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Discussion in 'General Preparedness Discussion' started by Magus, Jan 2, 2011.
anyone got a recipe?
I have not tried this, but your question intrigued me so I googled it. In this link How to make your own match with homemade items the guy makes matches using a toothpick, ketchup, flour, and Jack Daniels. Haven't tried it yet, as I said, but it looks like a cool website.
Come on gotta be more to it than that.
Yeah, that isn't gonna work...lol.
But this will:
How to Make a Homemade Match | eHow.com
Things You'll Need:
1/8-inch wooden dowels
Pyrex or Kimex safety glassware
potassium chlorate (for some reason, the original says chloride)
1 Preheat your oven to 150 degrees F.
2 Cut your dowel rods into matchsticks by nicking with a small knife and snapping into 2- to 3-inch lengths.
3 Mix a small amount of potassium chlorate with white glue in a Pyrex or Kimex beaker to create a thick paste. The ratio is not important, so long as the mixture does not drip.
4 Dip the end of each matchstick into the potassium chlorate mixture.
5 Set the matches on an old pan, keeping the paste-covered tip off the pan's surface by resting each match against a length of dowel.
6 Bake your matches for two hours or until the potassium chlorate paste hardens.
7 Make a paste of white glue and red phosphorus in a new Pyrex or Kimex beaker, and stir gently. Do NOT use the beaker in which you mixed the potassium chlorate paste; the two chemicals are explosively reactive and, if combined, can blind, disfigure or even kill you.
8 Dip the baked head of each match in the second paste, and set it on the pan again.
9 Bake the matches for another two hours. When the second paste has hardened and cooled, you can ignite your homemade match on any surface.
Tips & Warnings
Potassium chlorate and red phosphorus are extremely reactive. Exercise the utmost caution when working with the two chemicals, and ensure they are kept separate.
Always wear safety eye goggles, work gloves and an apron when working with volatile chemicals.
Do not mix chemicals in regular drinking glasses or any beaker not labeled "Pyrex" or "Kimex," as they can shatter or explode in the event of a chemical reaction. Pyrex borosilicate glassware is resistant to heat and pressure, making it safe for laboratory use.
red phosphorus is a regulated substance now that the govt. has figured out that crystal meth is made with it...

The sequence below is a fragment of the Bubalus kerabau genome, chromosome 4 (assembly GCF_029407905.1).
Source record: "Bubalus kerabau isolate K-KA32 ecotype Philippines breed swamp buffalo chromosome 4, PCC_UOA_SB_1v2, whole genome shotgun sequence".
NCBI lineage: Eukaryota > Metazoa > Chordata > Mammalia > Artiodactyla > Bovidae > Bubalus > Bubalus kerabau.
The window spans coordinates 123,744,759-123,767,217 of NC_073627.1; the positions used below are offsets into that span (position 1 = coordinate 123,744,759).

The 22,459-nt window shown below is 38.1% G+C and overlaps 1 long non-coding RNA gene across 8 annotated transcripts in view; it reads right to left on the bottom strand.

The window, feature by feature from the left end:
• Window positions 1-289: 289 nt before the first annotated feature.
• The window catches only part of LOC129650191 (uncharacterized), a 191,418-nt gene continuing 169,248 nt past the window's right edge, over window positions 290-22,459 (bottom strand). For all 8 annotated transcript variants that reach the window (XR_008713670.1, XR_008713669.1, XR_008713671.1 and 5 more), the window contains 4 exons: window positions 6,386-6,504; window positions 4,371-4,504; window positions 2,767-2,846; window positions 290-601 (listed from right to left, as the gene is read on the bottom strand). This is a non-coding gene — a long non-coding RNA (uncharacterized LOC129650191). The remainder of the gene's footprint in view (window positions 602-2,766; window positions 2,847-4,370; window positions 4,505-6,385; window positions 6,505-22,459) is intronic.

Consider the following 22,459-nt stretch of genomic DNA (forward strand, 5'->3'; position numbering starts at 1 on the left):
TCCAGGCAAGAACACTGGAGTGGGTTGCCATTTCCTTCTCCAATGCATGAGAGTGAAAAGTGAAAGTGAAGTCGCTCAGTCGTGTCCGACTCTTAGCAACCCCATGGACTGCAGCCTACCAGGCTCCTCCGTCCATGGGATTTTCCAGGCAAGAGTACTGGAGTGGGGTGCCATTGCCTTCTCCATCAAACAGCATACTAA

Yeah I was hardpressed to believe it too. I might try it later today if I get a chance. The worst of it is you have to let it sit for 3 hours, twice.
I'm all about home brew, made from scratch type of things, but matches, refillable and throw away lighters are so cheap it easy to get a life time supply. When I was younger and camping a lot I was very proud that I could light a "1 match" fire almost every time. As I got a little older and wiser switched to lighters. They can take some abuse and don't need to be kept dry. Than I switched from zippos to cheap throw aways after I lost a couple zippos. When I began using wood to heat my house I got tired of rolling news paper and splitting kindling. I started using a $35 self igniting plumbers torch. Just pull the trigger and it quickly burns 1" wood. A 1 lb LP can lasts all winter. It's not a cool bush craft skills way to start a fire, but it adds convenience to everyday living.
I'd rather know how to made soap, bread or candles/lanterns from scratch and just stock up on fire starters. HF has mag/flint fire starters on sale for a couple bucks from time to time. I picked up 5 for about $10-$12. Just one will last a long time. I normally keep a small coleman "crack torch" lighter in my pocket even though I'm not a smoker. It refills from butane cans. A $6 can is good for about 40 refills. That equals a lot of matches. Some times you don't need a working lighter. When the long BBQ/candle lighters run out I keep them as long as they still spark. They can still light my stove if the powers out ( it has electronic ignition ) or my gas grill and pilot lights.
I would just drink the Jack and buy matches.
I think it's good to know how, like almost anything if you have to do it (so trying it once or twice to get it down might even be fun), but as a general day-to-day practice it might be impractical (probably like most of the things a lot of us are alreeady doing! :lolsmash: )
thanx for the info :congrat: :wave:
This is true! take note!
We lost the main building of a church camp to a packrat "arsonist" that way back in 1960 !
At least the fire marshall was of this opinion, as there were more of the matches found in packrat's
nests in the extinguished portions of the ruins!
It was pretty well known to happen this way, and we learned the hard way.
You better keep them in a glass jar with a metal lid!
From the 1896 Home Mechanic's book...
"Gum Arabic 16 parts by weight; phosphorus, 9 parts; nitre, 14 parts; peroxide of manganese, in powder, 16 parts. The gum is first made into a mucilage with water, then the manganese, then the phosphorus, and the whole is heated to about 130 degrees F. When the phosphorus is melted the nitre is added, and the whole is thoroughly stirred until the mass is a uniform paste. The wooden matches prepared first with sulphur, are then dipped in this and afterward dried in the air."
Do check with a chemist or something that this isn't liable to blow your head off while you are making it. People died young in those days, if you know what I mean.